One More Reason Not to Short Tesla Motors

Tesla Motors (NASDAQ: TSLA  ) is starting to rev up again, and that should translate into pain for the growing number of naysayers willing to put their money where their bearish thoughts are.

The stock exchanges released  their latest short interest data on Christmas Eve, and the number of folks betting against Tesla continues to inch higher. There were 30.3 million shares of the electric-car maker sold short as of Dec. 13, far more than the 18.5 million shares shorted when interest bottomed out in mid-July. 

We're closing in on the 32.3 million shares held short on March 15, and it's important to remember where the stock was at the time. Shares of Tesla closed at $35.29 that day. Nine months later we find ourselves with a market darling that has more than quadrupled despite the pullback that investors experienced earlier this quarter.

Tesla's been debunking skeptics as it expands overseas to grow sales of its critically acclaimed yet pricey Model S sedan. This week it gained more momentum after the National Highway Traffic Safety Administration stuck its five-star rating for Tesla's signature vehicle. Some feared that recent news of fires as a result of road debris penetrating the battery pack in a couple of cars would ding its safety rating. It didn't.

The spike in short interest may be seen by worrywarts as a sign to stay away, but we already saw how it should have been a dinner bell for bulls during the stock's springtime peak in bets placed against Tesla. We've now seen short interest move higher for four consecutive reporting periods, and that's not exactly a bearish sign.

Date Short Interest
10/15/13 20.8 million
10/31/13 21.4 million
11/15/13 25.4 million
11/29/13 29.2 million
12/13/13 30.3 million

Source: Nasdaq

What does this table tell us? On the surface it tells us skepticism grows about either Tesla's viability or its valuation. One can argue that $19 billion is a pretty steep sticker price for a company delivering less than 2,000 cars a month. But that does a disservice to how Tesla's pulled off three quarters of better-than-expected profitability this year, and how its prospects for international expansion, next year's Model X crossover SUV, and the more economical model to follow require a broader horizon in weighing what Tesla's worth. The last time that short interest got this high the bears paid dearly. Tesla's unlikely to quadruple over the next nine months. Tesla at $80 billion would certainly be a stretch. But now that we're back to more than 30 million shares sold short, it sets the stage for a short squeeze when positive catalysts force the naysayers to cut their losses and cover their positions. 

Tesla's not cheap, but that doesn't mean that it won't be less cheap in the near future.

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  • Report this Comment On December 28, 2013, at 11:04 AM, ckgod wrote:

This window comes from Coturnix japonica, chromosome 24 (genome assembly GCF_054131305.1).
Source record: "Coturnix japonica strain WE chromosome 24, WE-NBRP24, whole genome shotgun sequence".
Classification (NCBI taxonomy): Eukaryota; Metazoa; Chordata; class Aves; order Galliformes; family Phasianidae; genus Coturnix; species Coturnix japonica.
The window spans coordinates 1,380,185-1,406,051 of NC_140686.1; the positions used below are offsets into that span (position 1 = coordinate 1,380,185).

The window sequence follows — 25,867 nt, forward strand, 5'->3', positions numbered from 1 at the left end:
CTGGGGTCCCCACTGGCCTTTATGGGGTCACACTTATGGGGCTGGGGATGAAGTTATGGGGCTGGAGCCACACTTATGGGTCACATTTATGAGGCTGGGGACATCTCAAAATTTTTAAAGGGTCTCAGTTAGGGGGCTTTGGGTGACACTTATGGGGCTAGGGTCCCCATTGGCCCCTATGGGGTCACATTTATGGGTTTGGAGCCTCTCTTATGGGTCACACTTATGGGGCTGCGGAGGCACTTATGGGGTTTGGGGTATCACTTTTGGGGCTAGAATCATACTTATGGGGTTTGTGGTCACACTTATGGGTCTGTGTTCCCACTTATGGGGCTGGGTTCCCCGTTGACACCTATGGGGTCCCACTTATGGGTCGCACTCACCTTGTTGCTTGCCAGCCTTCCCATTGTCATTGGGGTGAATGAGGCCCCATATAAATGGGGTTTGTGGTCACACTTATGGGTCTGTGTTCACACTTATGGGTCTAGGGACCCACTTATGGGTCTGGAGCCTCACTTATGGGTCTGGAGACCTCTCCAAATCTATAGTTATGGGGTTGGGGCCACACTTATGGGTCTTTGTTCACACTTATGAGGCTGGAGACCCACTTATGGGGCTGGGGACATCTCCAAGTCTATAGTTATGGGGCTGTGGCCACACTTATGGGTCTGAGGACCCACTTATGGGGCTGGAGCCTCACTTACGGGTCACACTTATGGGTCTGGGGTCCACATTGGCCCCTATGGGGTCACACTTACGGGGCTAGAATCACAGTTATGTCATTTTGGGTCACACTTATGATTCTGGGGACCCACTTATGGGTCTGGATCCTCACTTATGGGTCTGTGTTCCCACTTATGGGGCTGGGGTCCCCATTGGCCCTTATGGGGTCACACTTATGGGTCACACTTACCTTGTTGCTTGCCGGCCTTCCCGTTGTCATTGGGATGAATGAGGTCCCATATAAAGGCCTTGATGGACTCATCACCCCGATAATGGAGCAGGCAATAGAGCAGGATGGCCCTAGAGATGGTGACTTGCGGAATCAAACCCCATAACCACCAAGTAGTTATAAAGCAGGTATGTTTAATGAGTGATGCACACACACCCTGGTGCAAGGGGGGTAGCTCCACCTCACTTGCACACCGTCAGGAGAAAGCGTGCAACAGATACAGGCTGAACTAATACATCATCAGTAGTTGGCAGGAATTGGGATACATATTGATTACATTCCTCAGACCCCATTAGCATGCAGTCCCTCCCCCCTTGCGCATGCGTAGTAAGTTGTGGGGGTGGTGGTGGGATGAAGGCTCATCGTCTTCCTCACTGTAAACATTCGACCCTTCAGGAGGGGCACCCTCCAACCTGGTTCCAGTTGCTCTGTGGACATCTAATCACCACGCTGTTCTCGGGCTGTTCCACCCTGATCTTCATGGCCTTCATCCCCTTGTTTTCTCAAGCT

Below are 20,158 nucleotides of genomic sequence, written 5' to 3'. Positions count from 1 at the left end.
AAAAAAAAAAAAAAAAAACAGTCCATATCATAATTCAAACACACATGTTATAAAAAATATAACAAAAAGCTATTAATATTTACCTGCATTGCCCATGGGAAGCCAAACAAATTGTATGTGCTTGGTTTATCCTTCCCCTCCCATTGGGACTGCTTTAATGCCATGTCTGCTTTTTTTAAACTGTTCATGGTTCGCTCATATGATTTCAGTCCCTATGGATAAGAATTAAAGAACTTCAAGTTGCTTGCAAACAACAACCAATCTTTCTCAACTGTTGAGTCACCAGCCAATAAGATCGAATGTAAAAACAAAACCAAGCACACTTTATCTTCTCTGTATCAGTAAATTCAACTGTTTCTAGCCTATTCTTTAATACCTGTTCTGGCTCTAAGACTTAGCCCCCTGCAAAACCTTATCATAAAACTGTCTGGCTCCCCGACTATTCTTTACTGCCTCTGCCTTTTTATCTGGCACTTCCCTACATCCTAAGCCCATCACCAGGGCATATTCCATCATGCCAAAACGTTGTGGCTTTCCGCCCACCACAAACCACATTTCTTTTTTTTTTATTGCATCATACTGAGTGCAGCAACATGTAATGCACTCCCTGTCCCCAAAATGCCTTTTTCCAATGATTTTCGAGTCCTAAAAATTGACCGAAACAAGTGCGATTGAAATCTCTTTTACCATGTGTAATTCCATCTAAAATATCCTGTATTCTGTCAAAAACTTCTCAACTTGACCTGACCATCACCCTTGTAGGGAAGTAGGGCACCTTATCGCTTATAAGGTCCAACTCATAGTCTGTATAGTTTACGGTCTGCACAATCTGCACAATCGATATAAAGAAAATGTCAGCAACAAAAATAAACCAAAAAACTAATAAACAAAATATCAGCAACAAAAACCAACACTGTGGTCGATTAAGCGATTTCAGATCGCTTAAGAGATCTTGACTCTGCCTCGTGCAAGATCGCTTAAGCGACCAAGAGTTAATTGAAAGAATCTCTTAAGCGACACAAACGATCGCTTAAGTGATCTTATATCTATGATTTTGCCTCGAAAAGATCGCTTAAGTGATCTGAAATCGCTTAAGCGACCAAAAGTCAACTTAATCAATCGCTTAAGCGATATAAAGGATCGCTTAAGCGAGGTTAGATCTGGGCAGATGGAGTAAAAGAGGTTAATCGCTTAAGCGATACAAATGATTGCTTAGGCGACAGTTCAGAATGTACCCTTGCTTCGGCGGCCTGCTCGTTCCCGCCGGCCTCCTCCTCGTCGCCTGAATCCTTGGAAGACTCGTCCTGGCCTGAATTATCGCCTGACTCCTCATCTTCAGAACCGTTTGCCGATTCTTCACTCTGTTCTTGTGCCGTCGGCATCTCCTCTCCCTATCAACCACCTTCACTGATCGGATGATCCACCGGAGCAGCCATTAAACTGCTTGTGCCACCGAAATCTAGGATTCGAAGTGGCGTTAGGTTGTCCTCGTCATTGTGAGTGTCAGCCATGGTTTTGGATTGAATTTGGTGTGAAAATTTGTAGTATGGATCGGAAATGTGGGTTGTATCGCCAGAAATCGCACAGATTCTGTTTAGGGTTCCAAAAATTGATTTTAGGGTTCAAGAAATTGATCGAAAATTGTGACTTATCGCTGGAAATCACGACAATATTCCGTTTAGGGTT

Let me say this again. People who short Tesla based only on valuation should think twice. Investors who invest on a growth company do not care much about current profit or PE. The only thing they care is how the company use the revenue to create or expand the market. That's how VC's invest in start ups or many investors invest in public companies like FB, AMZN, NFLX, LNKD.... You know what happened if you bet against them a few yeas ago if you base your decision on valuation only.

    Look at what Tesla has achieved in the few very short years: They have created and produced the best car ever (per CR, MT, etc.), plan to sell the next likely hot selling model soon, will release the prototype of low cost EV in a year, in the process of building superchargers to cover the entire US, plan to supply battery packs for clean energy storage, another hot new market at this moment. More importantly these are the things we already know. Can you imagine what are the things we don't even know that they will have in five years? You'd be very foolish to think this will be it. These high growth companies are never at a stand still.

    I'm not saying Tesla will definitely succeed to become a great company or to become a great company we don't even know yet. All I am saying is there is a reasonably good chance they will succeed and it's worth betting on them. (Smart) People who bet on Elon Musk are the same people who bet on Jobs, Bezos or Hastings. These people are such visionaries and shrewd businessmen people trust them for their ability to create and expand into markets no one has seen before and in the process kill everyone else who got in their way. You don't need to bet on them if you are not a believer but at least you should try not to be one of the casualties.

  • Report this Comment On December 29, 2013, at 3:11 PM, duuude1 wrote:

    The "tsunami of hurt" part 2!! Followed soon after by part 3... I think this will be a volatile stock as Elon Musk and electric vehicles are polarizing stories that some people love to hate and others will love. Me? I just want to make money. :)

    Isn't it typical for a short squeeze to be followed by a sharp and deep decline? The short squeeze itself allows Tesla to sell additional shares at an artificial high brought on by desperately covering shorts. The subsequent crash allows folks like me to get in long. Thanks shorts - I encourage your pessimism!!

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